Katie Flores and Heather Breems, McKinley Park Stewards
We just spent eight hours and that earned 75,000 dollars. That’s crazy!” Katie Flores exclaimed, referring to the sidewalk she was standing on. It’s one of the pathways around the lagoon in McKinley Park that was renovated last year after a proposal made by her to improve McKinley Park.
Before Flores’s proposal, these gravel paths were so degraded that, on rainy days, pedestrians and strollers wouldn’t be able to pass at all. With Samantha Hertel, the Vice President of the McKinley Park Advisory Council (MPAC), Flores helped put together an extensive documentation of all the problems existing in the park in the form of an interactive map and presented it at a Chicago Park District budget meeting. Their efforts paid off—although the renovation was already in the budget, the Park District decided to double the allotted amount for improvements. “It was awesome. We felt very triumphant with that,” Flores said.
Heather Breems, the other steward leading the stewardship program in McKinley Park, explained why the Park District became more willing to invest in the neighborhood: “They [the Park District] know there’s a community that’s also invested in it.”
It all started six years ago, when Breems’s family first moved to the neighborhood. “We lived right by the park. The playground was really old and run-down, and I was like, ‘Oh, there’s got to be a way to fix that and get a new one.’” So Breems co-founded MPAC with several other parents in the neighborhood with an initial focus on renovating the playground.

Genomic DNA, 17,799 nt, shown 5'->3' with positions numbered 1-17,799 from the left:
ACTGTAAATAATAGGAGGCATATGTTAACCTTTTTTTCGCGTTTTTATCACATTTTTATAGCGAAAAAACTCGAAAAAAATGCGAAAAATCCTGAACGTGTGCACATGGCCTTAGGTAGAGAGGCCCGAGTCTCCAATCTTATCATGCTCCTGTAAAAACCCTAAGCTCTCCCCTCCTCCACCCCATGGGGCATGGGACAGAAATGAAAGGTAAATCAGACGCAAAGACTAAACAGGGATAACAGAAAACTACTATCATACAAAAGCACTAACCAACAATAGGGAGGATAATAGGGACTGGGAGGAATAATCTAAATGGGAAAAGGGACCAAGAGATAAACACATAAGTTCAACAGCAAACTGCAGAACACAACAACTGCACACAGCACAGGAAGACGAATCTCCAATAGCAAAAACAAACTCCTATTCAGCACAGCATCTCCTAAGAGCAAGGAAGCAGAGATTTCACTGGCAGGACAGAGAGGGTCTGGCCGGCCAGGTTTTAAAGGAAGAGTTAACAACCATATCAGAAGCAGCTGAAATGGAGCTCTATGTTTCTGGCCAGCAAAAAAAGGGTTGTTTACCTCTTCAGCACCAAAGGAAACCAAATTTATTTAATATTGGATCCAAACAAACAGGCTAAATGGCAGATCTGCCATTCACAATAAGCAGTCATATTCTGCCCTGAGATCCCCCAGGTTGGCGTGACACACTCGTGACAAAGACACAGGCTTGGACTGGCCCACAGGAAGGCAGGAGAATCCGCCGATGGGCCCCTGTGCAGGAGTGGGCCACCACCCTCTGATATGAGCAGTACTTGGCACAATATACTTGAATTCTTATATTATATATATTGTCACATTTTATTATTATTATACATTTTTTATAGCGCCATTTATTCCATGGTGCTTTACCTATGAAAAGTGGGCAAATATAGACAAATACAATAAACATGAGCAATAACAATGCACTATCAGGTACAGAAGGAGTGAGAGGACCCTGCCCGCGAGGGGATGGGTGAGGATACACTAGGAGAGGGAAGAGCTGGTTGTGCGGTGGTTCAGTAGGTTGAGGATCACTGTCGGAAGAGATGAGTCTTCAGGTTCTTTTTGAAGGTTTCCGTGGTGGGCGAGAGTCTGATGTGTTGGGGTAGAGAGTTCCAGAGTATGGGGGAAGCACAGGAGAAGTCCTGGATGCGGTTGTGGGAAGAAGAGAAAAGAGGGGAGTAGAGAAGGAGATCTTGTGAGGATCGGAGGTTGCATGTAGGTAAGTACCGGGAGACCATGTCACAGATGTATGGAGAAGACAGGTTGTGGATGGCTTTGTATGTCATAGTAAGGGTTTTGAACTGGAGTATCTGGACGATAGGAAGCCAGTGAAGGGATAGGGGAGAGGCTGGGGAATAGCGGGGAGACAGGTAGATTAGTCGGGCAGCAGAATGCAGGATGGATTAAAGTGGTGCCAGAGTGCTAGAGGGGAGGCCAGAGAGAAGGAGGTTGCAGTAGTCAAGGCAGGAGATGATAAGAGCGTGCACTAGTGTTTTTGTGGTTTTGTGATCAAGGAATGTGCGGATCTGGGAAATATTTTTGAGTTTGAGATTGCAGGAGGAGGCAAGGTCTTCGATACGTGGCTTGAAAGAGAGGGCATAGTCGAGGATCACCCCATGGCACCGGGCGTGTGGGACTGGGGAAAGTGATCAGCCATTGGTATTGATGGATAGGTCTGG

Flores joined MPAC two years ago. Last year, she and Breems decided to start a stewardship program in McKinley Park after Flores, MPAC’s vice president at the time, learned that many of the natural areas within the Park District did not have such programs, including their neighborhood’s own sixty-nine-acre park.
“At the beginning, we did monthly workdays where we cleaned up garbage or planted,” Flores said. This year they have started incorporating educational events, such as birdwatching and ecology classes, into select stewardship days.
The stewardship holds personal importance for Breems and her family. Living right across the street, they treat the park as their backyard—they frequently picked up trash and garbage even before becoming official stewards. “It’s something that my whole family can do and we enjoy doing,” Breems said. Whether it is spotting a real snake slithering around the bush or seeing a nest of baby ducks that are just starting to hatch, she always gets excited whenever she discovers a piece of nature: “It’s so great to live in the city but have access to that.”
Flores is proud of her stewardship because it helps others “foster a sense of pride in their neighborhood.” In addition to stewarding, she currently works with elementary school teachers through the UofC’s STEM Education program. She writes pre-school math curriculum and coaches elementary school teachers in their math practice.
At the end of the workday, several kids were eagerly describing to their parents the birds they had seen. While Flores collected their binoculars, neighbors shared the rest of their weekend and Mother’s Day plans. “I’ve got baseball all day!” she said, referring to her five-year-old son’s baseball season. “Mama’s gotta wear her sunscreen!” (Lorraine Lu)
Jerry Levy, Jackson Park Wooded Island Steward
How ya doing?” said Jerry Levy, volunteer steward of Wooded Island in Jackson Park, to a group in business attire passing by. It’s how he has greeted everyone during our walk on a sunny mid-May morning, from rangers in a pickup truck to a jogger to a man lying down in the sun. As this group continues on, he adds, “I don’t think they’re birders. No binoculars.”